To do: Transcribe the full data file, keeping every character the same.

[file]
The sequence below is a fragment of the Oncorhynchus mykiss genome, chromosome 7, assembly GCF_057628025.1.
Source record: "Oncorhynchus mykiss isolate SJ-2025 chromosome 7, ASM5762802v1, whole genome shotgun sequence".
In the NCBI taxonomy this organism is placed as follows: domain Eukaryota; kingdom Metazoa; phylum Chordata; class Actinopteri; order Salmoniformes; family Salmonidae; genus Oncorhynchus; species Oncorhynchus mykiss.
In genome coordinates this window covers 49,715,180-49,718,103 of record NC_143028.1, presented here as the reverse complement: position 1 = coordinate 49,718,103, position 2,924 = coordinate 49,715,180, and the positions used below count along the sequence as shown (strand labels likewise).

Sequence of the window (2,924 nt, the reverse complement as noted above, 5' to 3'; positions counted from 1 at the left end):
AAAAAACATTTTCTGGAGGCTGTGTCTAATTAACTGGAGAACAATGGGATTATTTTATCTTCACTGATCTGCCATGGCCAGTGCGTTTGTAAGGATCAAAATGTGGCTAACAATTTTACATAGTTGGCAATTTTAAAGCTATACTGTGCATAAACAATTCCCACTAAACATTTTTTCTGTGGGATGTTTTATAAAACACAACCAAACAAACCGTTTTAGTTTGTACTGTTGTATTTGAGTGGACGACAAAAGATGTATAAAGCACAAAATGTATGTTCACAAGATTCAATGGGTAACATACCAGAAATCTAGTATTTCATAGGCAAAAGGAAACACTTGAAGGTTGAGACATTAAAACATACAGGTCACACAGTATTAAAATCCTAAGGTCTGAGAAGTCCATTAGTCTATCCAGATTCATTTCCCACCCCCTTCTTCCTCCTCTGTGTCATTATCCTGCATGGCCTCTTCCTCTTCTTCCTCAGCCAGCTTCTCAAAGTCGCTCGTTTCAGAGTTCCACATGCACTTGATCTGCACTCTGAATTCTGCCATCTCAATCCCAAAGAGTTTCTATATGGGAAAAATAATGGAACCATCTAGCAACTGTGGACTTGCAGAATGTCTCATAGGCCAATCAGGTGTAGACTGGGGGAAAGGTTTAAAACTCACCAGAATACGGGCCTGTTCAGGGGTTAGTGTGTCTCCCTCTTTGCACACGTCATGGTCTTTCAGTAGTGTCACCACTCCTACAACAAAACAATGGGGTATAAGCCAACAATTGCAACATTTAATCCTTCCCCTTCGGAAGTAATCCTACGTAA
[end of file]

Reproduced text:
The sequence below is a fragment of the Oncorhynchus mykiss genome, chromosome 7, assembly GCF_057628025.1.
Source record: "Oncorhynchus mykiss isolate SJ-2025 chromosome 7, ASM5762802v1, whole genome shotgun sequence".
In the NCBI taxonomy this organism is placed as follows: domain Eukaryota; kingdom Metazoa; phylum Chordata; class Actinopteri; order Salmoniformes; family Salmonidae; genus Oncorhynchus; species Oncorhynchus mykiss.
In genome coordinates this window covers 49,715,180-49,718,103 of record NC_143028.1, presented here as the reverse complement: position 1 = coordinate 49,718,103, position 2,924 = coordinate 49,715,180, and the positions used below count along the sequence as shown (strand labels likewise).

Sequence of the window (2,924 nt, the reverse complement as noted above, 5' to 3'; positions counted from 1 at the left end):
AAAAAACATTTTCTGGAGGCTGTGTCTAATTAACTGGAGAACAATGGGATTATTTTATCTTCACTGATCTGCCATGGCCAGTGCGTTTGTAAGGATCAAAATGTGGCTAACAATTTTACATAGTTGGCAATTTTAAAGCTATACTGTGCATAAACAATTCCCACTAAACATTTTTTCTGTGGGATGTTTTATAAAACACAACCAAACAAACCGTTTTAGTTTGTACTGTTGTATTTGAGTGGACGACAAAAGATGTATAAAGCACAAAATGTATGTTCACAAGATTCAATGGGTAACATACCAGAAATCTAGTATTTCATAGGCAAAAGGAAACACTTGAAGGTTGAGACATTAAAACATACAGGTCACACAGTATTAAAATCCTAAGGTCTGAGAAGTCCATTAGTCTATCCAGATTCATTTCCCACCCCCTTCTTCCTCCTCTGTGTCATTATCCTGCATGGCCTCTTCCTCTTCTTCCTCAGCCAGCTTCTCAAAGTCGCTCGTTTCAGAGTTCCACATGCACTTGATCTGCACTCTGAATTCTGCCATCTCAATCCCAAAGAGTTTCTATATGGGAAAAATAATGGAACCATCTAGCAACTGTGGACTTGCAGAATGTCTCATAGGCCAATCAGGTGTAGACTGGGGGAAAGGTTTAAAACTCACCAGAATACGGGCCTGTTCAGGGGTTAGTGTGTCTCCCTCTTTGCACACGTCATGGTCTTTCAGTAGTGTCACCACTCCTACAACAAAACAATGGGGTATAAGCCAACAATTGCAACATTTAATCCTTCCCCTTCGGAAGTAATCCTACGTAA